The Law School Admission Test (LSAT) has long been the traditional gateway for aspiring law students, but today, a growing number of law schools, accredited by the American Bar Association (ABA), are broadening their admission criteria by accepting Graduate Record Examinations (GRE) scores. This shift contributes to greater diversity within the legal profession.
In this blog, we’ll unravel the GRE vs. LSAT showdown. Discover what each test covers, plus, we’ll spill the beans on the costs, helping you pick the perfect admission test to match your goals.
In this blog:
- GRE vs LSAT: What sets them apart?
- Why does the GRE matter for law school admissions?
- List of law colleges that accept GRE
- Final thoughts…
GRE vs LSAT: What sets them apart?
|Test Format||Computer-adaptive format||Online, remote proctored mode|
|Duration||1 hour 58 minutes||3 hours 30 minutes|
|Name of Sections||Verbal, Quantitative and Analytical Writing||Analytical Reasoning, Logical Reasoning, Reading Comprehension, Writing sample and Variable section|
|Test Offered||Can be taken five times per year, with a minimum of 21 days between tests||Five times within the current reportable score period. A total of seven times over a lifetime.|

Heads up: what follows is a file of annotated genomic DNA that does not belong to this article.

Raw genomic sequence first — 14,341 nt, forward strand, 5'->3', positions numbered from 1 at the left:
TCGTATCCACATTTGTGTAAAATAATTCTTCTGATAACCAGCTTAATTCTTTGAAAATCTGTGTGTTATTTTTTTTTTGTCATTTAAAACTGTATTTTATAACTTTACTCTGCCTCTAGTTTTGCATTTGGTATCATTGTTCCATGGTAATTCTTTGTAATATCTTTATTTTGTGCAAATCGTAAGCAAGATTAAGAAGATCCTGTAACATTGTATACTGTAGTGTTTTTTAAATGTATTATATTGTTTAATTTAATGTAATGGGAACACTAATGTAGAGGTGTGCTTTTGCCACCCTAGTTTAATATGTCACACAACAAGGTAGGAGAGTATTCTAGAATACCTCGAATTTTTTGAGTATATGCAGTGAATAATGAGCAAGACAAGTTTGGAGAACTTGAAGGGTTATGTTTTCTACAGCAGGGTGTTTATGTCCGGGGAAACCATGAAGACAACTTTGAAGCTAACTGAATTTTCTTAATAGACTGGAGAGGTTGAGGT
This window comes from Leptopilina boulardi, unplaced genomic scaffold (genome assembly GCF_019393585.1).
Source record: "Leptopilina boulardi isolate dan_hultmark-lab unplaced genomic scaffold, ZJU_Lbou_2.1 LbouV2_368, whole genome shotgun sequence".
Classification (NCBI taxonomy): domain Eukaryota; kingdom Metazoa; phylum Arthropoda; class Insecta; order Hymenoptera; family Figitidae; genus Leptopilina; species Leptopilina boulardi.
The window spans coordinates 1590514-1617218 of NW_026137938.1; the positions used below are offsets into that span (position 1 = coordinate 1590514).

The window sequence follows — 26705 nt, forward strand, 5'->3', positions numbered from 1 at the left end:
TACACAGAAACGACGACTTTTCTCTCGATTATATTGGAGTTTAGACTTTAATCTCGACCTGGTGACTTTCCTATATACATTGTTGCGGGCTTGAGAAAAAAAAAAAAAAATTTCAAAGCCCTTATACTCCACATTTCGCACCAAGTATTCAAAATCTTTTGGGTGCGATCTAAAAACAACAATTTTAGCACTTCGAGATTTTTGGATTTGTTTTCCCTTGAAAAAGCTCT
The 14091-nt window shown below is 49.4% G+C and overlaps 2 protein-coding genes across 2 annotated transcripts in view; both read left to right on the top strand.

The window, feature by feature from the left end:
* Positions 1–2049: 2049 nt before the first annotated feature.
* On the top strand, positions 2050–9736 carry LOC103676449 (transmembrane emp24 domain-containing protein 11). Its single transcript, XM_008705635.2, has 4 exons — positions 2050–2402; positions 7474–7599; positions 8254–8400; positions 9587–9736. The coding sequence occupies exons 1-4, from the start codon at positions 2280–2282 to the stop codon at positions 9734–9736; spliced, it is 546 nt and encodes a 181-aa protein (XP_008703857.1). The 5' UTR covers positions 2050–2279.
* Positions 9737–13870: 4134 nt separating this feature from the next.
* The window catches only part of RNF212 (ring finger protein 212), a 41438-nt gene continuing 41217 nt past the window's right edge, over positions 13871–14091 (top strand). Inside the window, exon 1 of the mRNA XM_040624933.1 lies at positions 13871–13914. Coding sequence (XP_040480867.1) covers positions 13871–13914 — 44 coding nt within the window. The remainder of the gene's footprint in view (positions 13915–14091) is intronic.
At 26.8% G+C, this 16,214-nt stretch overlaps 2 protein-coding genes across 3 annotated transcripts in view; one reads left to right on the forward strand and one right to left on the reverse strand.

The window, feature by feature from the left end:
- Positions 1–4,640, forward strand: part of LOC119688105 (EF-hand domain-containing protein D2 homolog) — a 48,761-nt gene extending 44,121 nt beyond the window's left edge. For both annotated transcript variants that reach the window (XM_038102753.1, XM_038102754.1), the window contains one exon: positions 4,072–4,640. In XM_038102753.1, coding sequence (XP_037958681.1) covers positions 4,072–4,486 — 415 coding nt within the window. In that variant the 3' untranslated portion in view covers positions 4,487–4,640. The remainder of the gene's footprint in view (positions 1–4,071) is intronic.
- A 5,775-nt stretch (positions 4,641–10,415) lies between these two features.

|Test Fees||INR 18,304||INR 3999 for each session|
|Acceptance||Recognized by 94 law schools||Accepted widely in the majority of U.S. law schools.|
Suggested Read: Top 5 Reasons to Take the GRE Exam
Why does the GRE matter for law school admissions?
Law, a vast and impactful realm, touches our lives daily. It offers a multitude of opportunities for specialisation, where one can become a barrister, solicitor, attorney, or lawyer. Beyond the courtroom, they can explore roles as clerks, paralegals, investigators, and accountants, or even venture into the dynamic world of stockbroking.
Now, let’s talk about the GRE. This test isn’t just about numbers and words; it’s your ticket to honing analytical skills crucial for fields like law. It delves into arithmetic, algebra, geometry, and data analysis, while also assessing your command of college-level language. But what makes the GRE truly shine is its knack for gauging your ability to think critically, analyse, and evaluate written information.
Suggested Read: Role Of GRE Scores In The Graduate School Admissions Process
For law schools and business programs that welcome GRE scores, your performance here, along with your academic record and supporting materials, plays a vital role in determining your suitability for the rigours of graduate-level studies. So, if you’re eyeing law schools that accept good GRE scores, don’t forget to review their specific requirements.
Suggested Read: Is GRE Quantitative Reasoning Hard?
List of law colleges that accept GRE
Below, we’ve compiled a list of the leading law schools that consider good GRE scores for admission:
|Universities||GRE Scores Required||Tuition Fee (avg)|
|University of Chicago||328||$73,185/year|
|New York University||328||$73,210/year|
Other law colleges that accept GRE scores for admission:
- Albany Law School
- American University Washington College of Law
- Belmont University College of Law